Missing: The American Middle Class


Do you understand how come it got so bad for so many households these days? I’ve been looking at “The American Middle Class Under Stress” report by Sherle R. Schewenninger and Samuel Sherraden of the New America Foundation. It probably won’t make you feel any better, or suddenly fill up your bank account, but sometimes understanding a situation can make it a bit more bearable. Here’s the skinny, in just three short paragraphs!

Right now, even though the recession is technically over, unemployment remains unusually high. The rate at which jobs are opening up is agonizingly slow. In addition, middle class jobs have disappeared, and most of the new jobs are low wage jobs that don’t require advanced training or education. Many who are at work now are more educated than their job requires. While not unemployed, they are viewed as “under-employed” and are earning less than they would if workers’ abilities matched job requirements.

Pre-dating the current employment mismatch between supply and demand, workers were in an increasingly precarious position because wages have remained flat for decades. To the extent that household incomes went up, they did so primarily because women entered the workforce and brought home a second paycheck. While wages were static, the cost of health care continued a sharp upward rise, and the cost of living increased, squeezing incomes across the country. Many people simply stopped paying the exorbitant premiums for health insurance, which went up astonishinly fast. About 50 million Americans now have no health insurance coverage.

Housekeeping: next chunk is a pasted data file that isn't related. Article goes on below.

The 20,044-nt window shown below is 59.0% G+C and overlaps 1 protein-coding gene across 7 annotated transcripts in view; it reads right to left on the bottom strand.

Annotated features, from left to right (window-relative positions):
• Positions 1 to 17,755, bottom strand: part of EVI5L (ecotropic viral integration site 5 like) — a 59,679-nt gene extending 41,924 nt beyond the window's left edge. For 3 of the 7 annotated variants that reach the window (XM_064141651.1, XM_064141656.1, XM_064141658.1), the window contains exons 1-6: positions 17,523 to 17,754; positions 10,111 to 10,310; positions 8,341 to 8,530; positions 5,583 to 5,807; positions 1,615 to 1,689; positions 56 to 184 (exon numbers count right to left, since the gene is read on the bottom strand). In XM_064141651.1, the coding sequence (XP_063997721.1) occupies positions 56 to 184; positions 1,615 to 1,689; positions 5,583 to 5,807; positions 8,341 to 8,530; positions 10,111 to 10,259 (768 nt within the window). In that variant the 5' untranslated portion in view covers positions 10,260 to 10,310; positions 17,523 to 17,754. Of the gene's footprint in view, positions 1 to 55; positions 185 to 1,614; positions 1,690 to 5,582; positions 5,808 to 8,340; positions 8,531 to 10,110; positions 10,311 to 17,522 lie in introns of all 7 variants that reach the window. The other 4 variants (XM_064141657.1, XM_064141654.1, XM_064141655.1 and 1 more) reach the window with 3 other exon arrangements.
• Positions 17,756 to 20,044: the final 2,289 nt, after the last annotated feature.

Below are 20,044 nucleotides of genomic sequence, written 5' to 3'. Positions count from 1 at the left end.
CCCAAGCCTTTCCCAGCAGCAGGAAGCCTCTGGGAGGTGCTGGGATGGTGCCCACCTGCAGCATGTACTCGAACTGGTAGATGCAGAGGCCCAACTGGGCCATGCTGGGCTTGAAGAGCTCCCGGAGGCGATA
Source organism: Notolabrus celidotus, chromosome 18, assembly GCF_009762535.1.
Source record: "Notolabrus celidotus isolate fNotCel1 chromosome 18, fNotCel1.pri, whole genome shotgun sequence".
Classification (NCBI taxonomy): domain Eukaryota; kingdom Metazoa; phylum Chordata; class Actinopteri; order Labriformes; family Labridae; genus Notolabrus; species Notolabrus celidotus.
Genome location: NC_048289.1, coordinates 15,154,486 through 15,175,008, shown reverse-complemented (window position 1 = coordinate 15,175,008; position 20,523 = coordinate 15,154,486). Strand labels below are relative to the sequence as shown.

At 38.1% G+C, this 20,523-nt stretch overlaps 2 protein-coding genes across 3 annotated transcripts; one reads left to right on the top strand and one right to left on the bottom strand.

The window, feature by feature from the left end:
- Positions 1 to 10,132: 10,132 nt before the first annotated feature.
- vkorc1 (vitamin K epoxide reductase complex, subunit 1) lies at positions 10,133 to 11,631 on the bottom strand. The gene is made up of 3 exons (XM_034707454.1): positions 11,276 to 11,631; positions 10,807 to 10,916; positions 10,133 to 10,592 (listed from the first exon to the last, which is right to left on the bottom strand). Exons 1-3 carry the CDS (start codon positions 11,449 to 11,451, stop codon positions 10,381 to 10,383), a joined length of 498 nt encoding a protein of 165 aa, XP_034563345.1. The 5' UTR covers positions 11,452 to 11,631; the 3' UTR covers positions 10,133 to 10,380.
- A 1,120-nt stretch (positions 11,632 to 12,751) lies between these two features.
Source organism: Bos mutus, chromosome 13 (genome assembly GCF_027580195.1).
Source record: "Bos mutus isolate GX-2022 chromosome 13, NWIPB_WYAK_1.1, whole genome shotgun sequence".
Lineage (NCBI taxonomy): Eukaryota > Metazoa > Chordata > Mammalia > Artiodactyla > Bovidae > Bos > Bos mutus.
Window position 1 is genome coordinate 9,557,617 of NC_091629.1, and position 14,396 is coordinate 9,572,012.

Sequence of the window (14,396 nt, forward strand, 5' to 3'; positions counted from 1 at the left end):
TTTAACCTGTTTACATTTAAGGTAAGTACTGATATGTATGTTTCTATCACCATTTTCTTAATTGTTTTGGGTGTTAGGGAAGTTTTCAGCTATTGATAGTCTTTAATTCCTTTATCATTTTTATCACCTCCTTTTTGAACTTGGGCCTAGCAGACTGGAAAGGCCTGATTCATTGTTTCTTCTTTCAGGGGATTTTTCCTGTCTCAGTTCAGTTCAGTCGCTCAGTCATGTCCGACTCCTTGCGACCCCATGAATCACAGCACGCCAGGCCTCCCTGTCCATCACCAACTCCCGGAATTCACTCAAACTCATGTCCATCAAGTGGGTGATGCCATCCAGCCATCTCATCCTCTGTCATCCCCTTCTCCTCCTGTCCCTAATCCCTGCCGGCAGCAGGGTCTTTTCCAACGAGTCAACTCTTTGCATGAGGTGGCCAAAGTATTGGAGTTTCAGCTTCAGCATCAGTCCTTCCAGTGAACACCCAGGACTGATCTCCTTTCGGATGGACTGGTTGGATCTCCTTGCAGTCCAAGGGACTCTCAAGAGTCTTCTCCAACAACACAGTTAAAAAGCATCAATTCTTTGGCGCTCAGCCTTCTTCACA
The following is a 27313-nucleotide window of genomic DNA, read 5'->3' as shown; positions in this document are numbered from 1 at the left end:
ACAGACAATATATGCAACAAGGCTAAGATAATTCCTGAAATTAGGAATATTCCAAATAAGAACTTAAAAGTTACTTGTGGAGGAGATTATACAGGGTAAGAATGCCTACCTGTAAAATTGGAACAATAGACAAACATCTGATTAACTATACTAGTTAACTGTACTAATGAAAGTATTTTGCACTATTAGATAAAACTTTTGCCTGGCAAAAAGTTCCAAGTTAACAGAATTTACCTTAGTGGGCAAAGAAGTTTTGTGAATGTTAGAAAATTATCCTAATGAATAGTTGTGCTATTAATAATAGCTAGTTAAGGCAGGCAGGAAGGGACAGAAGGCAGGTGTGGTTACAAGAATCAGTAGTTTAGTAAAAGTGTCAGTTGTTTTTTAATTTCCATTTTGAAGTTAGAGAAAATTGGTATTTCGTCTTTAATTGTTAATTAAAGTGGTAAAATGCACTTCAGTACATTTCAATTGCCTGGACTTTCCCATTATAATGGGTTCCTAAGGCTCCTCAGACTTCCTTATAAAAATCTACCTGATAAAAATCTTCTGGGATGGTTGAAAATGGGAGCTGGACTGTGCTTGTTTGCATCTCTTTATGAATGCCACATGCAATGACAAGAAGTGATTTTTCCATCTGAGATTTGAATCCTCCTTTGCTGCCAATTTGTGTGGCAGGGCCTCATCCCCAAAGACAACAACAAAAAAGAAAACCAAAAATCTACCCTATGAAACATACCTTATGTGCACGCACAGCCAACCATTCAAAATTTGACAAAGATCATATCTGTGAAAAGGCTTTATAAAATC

To top off these two factors, the value of home ownership has fallen right off the cliff, taking trillions of savings dollars with it. Before the bubble burst, Americans would sell their homes and live off the proceeds in retirement. Falling home values mean that source of savings has shrunk, and retirees have far less to support themselves than they anticipated. As a consequence, Social Security benefits make up a greater share of income for more seniors. For decades the most economically efficient government program, and the most successful at keeping millions of people out of poverty, gutting Social Security is now seen by some as the ticket to deficit reduction. Others are understandably alarmed by this approach, as it would push millions of people into poverty.

Okay, maybe you don’t feel any better. But at least you know.

‘Til next time,

Your (Wo)Man in Washington